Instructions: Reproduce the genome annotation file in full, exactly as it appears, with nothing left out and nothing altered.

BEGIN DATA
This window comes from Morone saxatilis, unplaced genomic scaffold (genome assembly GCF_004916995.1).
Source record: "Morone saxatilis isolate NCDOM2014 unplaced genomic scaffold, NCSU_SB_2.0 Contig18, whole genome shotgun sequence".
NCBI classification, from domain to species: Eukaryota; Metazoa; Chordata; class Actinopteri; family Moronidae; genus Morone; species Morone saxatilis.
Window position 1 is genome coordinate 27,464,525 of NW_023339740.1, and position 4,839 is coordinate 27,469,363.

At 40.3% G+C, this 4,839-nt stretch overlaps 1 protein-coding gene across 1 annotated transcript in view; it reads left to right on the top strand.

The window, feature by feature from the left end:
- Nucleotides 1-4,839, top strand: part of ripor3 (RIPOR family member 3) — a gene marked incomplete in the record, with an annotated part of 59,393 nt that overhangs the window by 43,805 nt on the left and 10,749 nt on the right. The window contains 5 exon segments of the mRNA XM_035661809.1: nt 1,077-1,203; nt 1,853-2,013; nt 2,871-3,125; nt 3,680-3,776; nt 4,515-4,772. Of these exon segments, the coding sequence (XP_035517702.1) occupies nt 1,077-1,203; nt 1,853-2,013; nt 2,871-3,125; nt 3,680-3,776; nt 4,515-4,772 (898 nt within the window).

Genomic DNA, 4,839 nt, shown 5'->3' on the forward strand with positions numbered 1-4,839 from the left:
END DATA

This window comes from Morone saxatilis, unplaced genomic scaffold (genome assembly GCF_004916995.1).
Source record: "Morone saxatilis isolate NCDOM2014 unplaced genomic scaffold, NCSU_SB_2.0 Contig18, whole genome shotgun sequence".
NCBI classification, from domain to species: Eukaryota; Metazoa; Chordata; class Actinopteri; family Moronidae; genus Morone; species Morone saxatilis.
Window position 1 is genome coordinate 27,464,525 of NW_023339740.1, and position 4,839 is coordinate 27,469,363.

At 40.3% G+C, this 4,839-nt stretch overlaps 1 protein-coding gene across 1 annotated transcript in view; it reads left to right on the top strand.

The window, feature by feature from the left end:
- Nucleotides 1-4,839, top strand: part of ripor3 (RIPOR family member 3) — a gene marked incomplete in the record, with an annotated part of 59,393 nt that overhangs the window by 43,805 nt on the left and 10,749 nt on the right. The window contains 5 exon segments of the mRNA XM_035661809.1: nt 1,077-1,203; nt 1,853-2,013; nt 2,871-3,125; nt 3,680-3,776; nt 4,515-4,772. Of these exon segments, the coding sequence (XP_035517702.1) occupies nt 1,077-1,203; nt 1,853-2,013; nt 2,871-3,125; nt 3,680-3,776; nt 4,515-4,772 (898 nt within the window).

Genomic DNA, 4,839 nt, shown 5'->3' on the forward strand with positions numbered 1-4,839 from the left: